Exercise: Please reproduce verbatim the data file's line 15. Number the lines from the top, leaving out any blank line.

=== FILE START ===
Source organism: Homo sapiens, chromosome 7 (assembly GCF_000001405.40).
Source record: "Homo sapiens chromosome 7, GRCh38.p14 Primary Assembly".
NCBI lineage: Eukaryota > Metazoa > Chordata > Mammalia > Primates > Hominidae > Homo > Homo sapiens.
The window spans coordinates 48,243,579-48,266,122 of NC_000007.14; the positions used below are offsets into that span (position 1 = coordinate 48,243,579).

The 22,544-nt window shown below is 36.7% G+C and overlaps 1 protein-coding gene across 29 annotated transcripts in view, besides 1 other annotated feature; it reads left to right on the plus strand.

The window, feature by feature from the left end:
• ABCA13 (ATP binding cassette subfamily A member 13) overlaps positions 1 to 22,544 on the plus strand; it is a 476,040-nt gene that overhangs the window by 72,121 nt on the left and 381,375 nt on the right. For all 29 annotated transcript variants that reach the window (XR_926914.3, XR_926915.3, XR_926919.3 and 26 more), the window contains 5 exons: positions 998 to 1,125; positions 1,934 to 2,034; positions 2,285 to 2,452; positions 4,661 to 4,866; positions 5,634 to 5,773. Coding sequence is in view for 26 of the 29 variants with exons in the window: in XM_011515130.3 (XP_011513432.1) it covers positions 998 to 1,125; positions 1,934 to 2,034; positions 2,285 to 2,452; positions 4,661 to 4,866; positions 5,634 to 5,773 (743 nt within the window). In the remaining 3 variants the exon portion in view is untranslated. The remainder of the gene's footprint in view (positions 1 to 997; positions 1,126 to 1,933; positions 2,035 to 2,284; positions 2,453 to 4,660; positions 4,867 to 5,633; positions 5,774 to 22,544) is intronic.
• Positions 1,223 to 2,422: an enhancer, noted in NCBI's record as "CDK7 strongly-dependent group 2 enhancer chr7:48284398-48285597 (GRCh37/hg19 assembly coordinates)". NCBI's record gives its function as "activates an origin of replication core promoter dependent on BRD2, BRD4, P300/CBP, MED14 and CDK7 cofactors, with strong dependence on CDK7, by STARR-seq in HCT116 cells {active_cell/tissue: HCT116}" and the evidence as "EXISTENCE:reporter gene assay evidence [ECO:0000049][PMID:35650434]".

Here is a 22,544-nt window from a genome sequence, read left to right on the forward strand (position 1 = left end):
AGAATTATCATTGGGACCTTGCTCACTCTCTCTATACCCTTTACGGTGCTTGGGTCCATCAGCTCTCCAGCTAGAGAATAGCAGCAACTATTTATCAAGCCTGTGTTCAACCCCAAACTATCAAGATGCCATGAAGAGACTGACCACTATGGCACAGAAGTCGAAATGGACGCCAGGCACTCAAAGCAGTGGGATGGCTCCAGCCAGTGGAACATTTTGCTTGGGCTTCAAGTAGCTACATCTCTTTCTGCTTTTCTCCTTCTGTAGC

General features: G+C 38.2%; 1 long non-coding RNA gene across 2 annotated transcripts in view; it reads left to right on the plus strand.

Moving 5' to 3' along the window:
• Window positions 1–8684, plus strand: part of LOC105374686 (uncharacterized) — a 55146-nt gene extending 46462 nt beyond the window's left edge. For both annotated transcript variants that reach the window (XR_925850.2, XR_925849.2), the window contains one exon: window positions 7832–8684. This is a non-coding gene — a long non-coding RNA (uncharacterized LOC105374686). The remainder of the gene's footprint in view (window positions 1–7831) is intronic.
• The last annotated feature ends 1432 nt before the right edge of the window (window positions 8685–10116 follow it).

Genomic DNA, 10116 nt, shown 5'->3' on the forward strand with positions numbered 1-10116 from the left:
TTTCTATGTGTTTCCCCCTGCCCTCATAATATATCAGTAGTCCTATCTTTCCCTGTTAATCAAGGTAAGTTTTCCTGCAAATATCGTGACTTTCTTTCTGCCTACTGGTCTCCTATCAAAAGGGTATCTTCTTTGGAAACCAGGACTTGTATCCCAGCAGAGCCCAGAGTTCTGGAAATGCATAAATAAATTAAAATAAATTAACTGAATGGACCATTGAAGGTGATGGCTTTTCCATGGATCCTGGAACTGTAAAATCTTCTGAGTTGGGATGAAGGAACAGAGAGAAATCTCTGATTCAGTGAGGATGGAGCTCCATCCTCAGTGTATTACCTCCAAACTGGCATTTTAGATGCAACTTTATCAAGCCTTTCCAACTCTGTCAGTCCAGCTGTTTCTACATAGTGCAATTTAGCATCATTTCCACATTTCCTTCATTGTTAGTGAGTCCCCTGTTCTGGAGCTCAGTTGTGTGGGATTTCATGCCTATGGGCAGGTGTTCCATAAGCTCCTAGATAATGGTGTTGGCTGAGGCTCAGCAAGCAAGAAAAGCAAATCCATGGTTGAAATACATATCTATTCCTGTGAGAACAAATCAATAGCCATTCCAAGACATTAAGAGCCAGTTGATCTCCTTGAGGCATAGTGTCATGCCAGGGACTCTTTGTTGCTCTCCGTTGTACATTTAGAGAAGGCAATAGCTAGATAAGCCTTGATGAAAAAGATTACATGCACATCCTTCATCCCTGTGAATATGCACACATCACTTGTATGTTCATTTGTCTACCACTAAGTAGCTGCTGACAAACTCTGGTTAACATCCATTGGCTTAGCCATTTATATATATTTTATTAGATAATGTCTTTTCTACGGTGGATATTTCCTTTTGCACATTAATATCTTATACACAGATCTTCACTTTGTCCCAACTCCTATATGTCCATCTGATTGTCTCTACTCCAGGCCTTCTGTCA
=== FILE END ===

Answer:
Genomic DNA, 10116 nt, shown 5'->3' on the forward strand with positions numbered 1-10116 from the left: